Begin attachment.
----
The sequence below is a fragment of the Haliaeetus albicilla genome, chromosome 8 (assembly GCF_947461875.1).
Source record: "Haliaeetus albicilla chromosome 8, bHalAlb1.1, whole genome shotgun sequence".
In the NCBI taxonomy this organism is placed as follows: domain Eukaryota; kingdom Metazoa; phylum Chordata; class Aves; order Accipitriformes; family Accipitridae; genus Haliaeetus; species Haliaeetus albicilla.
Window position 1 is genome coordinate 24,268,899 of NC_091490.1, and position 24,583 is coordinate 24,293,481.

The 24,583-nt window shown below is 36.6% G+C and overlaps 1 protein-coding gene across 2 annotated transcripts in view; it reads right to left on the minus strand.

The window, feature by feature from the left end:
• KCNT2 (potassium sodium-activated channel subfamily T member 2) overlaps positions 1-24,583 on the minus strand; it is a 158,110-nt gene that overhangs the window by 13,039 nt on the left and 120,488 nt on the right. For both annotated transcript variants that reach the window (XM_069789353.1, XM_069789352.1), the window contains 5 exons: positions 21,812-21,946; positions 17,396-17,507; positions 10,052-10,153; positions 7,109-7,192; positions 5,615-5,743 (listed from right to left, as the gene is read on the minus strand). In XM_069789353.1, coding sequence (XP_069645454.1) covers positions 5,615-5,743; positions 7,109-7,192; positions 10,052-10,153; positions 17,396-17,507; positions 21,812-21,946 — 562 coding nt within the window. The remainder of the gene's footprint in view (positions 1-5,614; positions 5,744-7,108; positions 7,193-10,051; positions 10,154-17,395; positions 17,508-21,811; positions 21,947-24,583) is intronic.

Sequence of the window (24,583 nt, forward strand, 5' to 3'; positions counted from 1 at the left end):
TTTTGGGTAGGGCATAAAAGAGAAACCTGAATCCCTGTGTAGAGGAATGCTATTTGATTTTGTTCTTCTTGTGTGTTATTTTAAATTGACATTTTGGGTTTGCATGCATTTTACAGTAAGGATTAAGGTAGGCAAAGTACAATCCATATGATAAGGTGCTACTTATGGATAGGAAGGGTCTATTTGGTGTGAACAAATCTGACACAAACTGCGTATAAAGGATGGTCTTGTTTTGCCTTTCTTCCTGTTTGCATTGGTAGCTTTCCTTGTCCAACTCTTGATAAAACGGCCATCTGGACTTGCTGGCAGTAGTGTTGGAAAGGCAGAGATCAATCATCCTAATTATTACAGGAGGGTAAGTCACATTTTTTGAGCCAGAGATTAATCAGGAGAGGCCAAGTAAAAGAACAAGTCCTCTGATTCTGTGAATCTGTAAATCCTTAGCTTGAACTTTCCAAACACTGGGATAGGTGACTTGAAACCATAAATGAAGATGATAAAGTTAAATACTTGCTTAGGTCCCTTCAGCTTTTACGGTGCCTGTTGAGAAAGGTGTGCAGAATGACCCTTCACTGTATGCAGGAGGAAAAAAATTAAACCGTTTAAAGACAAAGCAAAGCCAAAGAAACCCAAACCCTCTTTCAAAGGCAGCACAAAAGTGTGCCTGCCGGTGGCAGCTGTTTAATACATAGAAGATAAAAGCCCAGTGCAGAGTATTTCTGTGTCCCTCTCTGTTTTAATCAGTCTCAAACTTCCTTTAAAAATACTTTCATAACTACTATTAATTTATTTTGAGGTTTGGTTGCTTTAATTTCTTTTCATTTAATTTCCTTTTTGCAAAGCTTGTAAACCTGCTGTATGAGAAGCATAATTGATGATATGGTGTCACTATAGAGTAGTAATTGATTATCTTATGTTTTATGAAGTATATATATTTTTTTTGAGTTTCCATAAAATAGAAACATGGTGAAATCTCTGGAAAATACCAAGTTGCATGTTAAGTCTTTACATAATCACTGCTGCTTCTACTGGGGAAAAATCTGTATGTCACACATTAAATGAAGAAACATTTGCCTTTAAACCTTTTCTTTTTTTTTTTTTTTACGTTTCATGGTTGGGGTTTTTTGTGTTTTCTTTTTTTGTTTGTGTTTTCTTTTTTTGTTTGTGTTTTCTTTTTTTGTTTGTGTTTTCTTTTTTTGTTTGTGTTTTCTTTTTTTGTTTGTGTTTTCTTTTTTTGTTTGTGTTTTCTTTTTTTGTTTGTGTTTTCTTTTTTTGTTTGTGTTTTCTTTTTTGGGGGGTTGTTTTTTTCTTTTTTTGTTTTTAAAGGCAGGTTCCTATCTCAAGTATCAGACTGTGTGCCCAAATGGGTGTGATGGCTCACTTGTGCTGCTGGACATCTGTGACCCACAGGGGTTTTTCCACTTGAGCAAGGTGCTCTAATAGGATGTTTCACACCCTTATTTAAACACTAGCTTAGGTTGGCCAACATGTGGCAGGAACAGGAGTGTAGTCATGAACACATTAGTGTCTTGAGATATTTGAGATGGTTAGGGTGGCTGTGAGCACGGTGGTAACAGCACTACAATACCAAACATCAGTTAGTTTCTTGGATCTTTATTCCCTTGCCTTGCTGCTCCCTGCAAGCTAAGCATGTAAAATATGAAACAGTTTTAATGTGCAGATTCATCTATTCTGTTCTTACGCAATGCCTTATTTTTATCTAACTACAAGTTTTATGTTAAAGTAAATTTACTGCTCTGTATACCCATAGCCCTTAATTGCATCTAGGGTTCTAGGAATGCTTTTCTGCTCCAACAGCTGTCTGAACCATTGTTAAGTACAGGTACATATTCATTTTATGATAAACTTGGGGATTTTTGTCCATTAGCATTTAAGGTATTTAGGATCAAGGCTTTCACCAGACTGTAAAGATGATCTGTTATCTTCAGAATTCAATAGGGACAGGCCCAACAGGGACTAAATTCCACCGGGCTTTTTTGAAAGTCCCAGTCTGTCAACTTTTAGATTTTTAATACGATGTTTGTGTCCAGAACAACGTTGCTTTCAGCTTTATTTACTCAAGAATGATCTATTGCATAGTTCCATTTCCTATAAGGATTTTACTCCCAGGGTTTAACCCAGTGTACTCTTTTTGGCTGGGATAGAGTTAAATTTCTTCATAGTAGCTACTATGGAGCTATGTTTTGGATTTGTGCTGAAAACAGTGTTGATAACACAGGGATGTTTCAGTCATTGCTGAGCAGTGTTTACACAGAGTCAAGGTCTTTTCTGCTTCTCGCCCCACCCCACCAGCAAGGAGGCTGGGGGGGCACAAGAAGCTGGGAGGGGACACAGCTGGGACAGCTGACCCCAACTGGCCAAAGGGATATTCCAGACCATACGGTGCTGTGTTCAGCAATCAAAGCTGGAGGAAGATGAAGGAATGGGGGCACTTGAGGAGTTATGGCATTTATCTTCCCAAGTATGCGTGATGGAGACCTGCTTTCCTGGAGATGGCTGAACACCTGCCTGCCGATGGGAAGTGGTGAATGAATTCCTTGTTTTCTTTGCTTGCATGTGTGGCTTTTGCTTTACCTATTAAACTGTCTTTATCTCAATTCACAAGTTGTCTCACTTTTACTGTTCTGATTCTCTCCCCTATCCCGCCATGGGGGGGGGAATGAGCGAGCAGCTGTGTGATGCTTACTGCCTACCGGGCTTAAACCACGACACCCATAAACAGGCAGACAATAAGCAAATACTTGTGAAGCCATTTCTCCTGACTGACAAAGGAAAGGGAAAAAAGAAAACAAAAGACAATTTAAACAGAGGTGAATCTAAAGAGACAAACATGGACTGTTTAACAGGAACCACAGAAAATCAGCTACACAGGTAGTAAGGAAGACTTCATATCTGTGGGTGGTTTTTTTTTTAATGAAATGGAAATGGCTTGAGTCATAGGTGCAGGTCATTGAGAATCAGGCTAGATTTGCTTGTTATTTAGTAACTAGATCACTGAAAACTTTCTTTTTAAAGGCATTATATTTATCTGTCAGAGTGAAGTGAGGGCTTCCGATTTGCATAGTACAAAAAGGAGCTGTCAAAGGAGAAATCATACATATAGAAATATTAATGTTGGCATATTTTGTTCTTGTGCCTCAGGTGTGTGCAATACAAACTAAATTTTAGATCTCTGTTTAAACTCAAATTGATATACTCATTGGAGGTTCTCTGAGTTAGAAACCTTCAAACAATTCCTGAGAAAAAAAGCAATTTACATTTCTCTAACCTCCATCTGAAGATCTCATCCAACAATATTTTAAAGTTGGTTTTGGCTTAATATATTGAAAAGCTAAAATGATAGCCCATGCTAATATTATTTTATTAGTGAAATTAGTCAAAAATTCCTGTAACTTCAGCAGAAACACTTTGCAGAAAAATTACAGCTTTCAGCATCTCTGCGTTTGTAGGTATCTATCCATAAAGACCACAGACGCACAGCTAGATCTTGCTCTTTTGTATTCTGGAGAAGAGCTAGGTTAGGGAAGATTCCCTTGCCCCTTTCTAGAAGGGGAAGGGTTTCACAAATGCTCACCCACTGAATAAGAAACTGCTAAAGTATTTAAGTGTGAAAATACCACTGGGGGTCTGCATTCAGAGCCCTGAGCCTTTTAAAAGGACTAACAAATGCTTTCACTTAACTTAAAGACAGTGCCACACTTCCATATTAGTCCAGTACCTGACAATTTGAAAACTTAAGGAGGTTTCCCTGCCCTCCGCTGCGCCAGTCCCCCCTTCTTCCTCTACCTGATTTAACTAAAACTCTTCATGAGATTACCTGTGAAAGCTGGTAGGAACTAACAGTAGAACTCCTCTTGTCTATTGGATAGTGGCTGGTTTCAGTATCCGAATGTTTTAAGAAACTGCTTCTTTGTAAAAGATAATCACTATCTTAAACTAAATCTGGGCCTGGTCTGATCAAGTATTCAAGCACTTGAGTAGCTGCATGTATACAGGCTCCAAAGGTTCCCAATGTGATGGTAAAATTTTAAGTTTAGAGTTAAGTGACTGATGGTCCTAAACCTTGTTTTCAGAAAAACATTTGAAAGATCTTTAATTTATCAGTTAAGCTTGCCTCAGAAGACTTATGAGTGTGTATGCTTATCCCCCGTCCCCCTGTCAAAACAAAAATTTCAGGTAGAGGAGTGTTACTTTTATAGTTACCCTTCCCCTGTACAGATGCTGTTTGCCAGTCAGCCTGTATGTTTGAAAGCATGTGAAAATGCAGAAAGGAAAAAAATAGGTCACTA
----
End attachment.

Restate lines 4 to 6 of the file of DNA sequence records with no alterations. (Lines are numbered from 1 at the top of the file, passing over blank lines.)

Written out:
Window position 1 is genome coordinate 24,268,899 of NC_091490.1, and position 24,583 is coordinate 24,293,481.

The 24,583-nt window shown below is 36.6% G+C and overlaps 1 protein-coding gene across 2 annotated transcripts in view; it reads right to left on the minus strand.

The window, feature by feature from the left end: